The objectives of this research are to study the (i) organization and regulation of genes encoding glutamine amidotransferase enzymes, (ii) relationships of structure to glutamine amide transfer function and mechanisms for catalysis in enzymes having two different glutamine amide transfer domains, and (iii) the role(s) of the (4Fe-4S) centers in an amidotransferase and a second, well characterized enzyme, aconitase. The experimental approach will emphasize molecular biology. The cloned genes to be used include: bacterial trpEG (anthranilate synthase), E. coli pyrG (CTP synthetase), E. coli and B. subtilis purF (amidophosphoribosyltransferase), and a large cluster of pur genes from B. subtilis. In addition, pig heart aconitase cDNA will be cloned.
The specific aims are: (i) Employ sequence comparisons of homologous glutamine amide transfer domains to infer conserved, possibly essential amino acid residues, sitedirected mutagenesis to replace inferred essential residues, and techniqus of enzyme chemistry to determine the role of functional residues in catalysis. This same approach will be used to investigate allosteric regulatory sites in three amidotransferases. (ii) The cloning and nucleotide sequence of a cluster of at least 12 genes involved in purine nucleotide synthesis in B. subtilis will be completed. This cluster likely contains all of the genes for the de novo pathway to IMP. The expression and unique regulation of the gene cluster will be studied. (iii) In vitro and in vivo mutational analyses will be used to study the promoter and regulatory region of E. coli purF. A plan is described to isolate an unlinked regulatory mutation which will then be used to clone the putative trans-acting regulatory gene. (iv) The maturation of B. subtilis amidophosphoribosyltransferase, which involves NH2-terminal undecapeptide clipping and assembly of a (4Fe-4S) center, will be studied in bacterial and CHO cells. Site-directed mutations are planned to determine whether the undecapeptide leader has a role in the assembly of the (4Fe-4S) center, and whether processing of the leader requires factors or is autocatalytic. This B. subtilis enzyme is a good model for the presently unavailable human enzyme, which may have a role in gout. (v) Cloning and sequence analysis of aconitase cDNA will initiate studies on a second (4Fe- 4S) enzyme and will complement the X-ray structural analysis. Inhibition of tumor cell growth by drugs such as acivicin, a specific inhibitor of glutamine amidotransferases, illustrates the essential role of this group of enzymes in cell growth and the importance of these enzymes.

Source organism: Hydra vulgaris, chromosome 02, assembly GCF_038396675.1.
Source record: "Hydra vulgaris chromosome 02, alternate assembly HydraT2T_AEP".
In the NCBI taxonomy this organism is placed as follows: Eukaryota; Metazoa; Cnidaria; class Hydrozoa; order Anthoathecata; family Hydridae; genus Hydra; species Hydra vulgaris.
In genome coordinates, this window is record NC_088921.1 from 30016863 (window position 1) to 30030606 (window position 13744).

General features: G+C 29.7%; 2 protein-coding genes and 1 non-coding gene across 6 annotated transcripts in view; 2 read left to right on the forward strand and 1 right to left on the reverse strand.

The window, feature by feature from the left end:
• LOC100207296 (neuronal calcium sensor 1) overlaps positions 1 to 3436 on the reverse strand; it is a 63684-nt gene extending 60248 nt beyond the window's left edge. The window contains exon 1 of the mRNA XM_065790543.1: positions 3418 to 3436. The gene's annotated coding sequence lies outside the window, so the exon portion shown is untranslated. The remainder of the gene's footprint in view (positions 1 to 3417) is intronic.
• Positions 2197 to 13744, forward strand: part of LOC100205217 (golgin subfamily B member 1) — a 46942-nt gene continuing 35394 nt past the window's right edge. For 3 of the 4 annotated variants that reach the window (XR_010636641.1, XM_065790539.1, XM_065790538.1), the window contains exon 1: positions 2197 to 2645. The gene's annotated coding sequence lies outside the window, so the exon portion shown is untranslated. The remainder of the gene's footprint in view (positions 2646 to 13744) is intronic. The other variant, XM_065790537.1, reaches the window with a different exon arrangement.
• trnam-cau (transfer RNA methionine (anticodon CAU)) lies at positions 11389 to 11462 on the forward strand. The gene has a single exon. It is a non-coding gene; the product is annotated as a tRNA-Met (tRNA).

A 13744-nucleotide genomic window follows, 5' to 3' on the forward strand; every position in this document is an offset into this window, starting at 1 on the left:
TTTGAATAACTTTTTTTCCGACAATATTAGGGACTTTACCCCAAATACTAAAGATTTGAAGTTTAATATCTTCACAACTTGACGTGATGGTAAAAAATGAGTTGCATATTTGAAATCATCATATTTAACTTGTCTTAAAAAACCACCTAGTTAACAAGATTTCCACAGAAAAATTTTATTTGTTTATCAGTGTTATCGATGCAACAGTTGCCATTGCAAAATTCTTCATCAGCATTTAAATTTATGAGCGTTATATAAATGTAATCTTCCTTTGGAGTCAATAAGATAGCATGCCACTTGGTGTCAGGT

National Institute of Health (NIH)
National Institute of General Medical Sciences (NIGMS)
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Microbial Physiology and Genetics Subcommittee 2 (MBC)
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Purdue University
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West Lafayette
United States
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Bera, Aloke Kumar; Zhu, Jianghai; Zalkin, Howard et al. (2003) Functional dissection of the Bacillus subtilis pur operator site. J Bacteriol 185:4099-109
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